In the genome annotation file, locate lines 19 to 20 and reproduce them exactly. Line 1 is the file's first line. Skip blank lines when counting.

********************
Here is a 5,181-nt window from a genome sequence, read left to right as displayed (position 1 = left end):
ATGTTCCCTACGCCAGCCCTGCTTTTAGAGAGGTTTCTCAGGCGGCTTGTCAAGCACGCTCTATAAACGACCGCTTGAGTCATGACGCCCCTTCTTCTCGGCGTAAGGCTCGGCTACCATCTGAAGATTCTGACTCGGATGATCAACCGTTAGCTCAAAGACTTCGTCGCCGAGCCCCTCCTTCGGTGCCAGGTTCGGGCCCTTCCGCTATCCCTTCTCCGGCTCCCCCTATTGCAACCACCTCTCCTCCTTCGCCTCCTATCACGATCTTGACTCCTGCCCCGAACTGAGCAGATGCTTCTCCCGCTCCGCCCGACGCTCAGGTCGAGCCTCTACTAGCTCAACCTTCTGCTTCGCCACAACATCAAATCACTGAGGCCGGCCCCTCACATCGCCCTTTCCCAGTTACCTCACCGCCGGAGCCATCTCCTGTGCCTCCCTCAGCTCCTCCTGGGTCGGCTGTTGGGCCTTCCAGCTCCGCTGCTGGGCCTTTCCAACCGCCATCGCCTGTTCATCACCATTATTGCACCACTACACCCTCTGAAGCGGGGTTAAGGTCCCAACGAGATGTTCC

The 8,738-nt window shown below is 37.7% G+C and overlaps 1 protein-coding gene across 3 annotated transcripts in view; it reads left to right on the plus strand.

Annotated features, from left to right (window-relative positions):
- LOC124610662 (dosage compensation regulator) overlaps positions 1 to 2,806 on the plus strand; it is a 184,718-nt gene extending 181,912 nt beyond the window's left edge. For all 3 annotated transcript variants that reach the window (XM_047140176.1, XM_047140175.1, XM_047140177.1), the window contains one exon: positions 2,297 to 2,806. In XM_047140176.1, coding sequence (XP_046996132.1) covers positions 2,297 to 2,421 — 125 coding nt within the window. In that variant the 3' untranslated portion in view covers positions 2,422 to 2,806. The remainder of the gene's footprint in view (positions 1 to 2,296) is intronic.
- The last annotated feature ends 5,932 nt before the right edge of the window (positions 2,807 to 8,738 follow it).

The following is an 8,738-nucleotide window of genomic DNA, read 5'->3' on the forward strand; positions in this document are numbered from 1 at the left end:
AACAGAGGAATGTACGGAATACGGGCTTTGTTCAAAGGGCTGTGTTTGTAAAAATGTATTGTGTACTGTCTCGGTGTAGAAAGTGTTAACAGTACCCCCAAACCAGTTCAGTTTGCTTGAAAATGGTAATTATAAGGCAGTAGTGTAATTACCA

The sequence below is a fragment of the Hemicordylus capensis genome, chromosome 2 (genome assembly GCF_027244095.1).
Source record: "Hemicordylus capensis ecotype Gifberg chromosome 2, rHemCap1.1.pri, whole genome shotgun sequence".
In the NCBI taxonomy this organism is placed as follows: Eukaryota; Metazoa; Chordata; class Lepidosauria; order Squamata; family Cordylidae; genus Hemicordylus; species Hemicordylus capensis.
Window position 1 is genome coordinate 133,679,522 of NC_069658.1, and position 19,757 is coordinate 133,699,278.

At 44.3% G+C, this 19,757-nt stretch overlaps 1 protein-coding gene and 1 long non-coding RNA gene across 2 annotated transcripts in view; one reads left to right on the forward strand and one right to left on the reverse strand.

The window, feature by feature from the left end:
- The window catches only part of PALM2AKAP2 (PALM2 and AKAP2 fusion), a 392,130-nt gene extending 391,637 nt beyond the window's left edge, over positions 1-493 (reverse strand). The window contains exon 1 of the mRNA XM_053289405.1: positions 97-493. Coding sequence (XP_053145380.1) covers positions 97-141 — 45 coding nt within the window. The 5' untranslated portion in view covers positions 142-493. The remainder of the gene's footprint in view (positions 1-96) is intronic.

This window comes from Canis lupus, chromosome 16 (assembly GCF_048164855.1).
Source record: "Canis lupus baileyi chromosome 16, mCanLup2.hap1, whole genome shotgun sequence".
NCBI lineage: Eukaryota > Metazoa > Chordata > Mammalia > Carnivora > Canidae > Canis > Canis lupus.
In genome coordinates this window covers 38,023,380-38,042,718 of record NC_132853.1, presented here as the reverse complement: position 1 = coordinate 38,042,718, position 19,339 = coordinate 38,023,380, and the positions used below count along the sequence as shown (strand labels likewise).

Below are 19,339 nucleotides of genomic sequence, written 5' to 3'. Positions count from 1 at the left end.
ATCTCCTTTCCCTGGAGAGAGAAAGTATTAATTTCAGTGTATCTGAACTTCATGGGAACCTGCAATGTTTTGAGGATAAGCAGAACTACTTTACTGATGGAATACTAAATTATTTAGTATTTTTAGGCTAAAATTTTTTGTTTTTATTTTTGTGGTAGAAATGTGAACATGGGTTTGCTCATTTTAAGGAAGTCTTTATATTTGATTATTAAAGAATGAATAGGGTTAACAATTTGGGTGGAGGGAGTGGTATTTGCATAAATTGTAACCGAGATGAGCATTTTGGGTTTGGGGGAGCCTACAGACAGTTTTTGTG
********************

In genome coordinates this window covers 38,023,380-38,042,718 of record NC_132853.1, presented here as the reverse complement: position 1 = coordinate 38,042,718, position 19,339 = coordinate 38,023,380, and the positions used below count along the sequence as shown (strand labels likewise).

Below are 19,339 nucleotides of genomic sequence, written 5' to 3'. Positions count from 1 at the left end.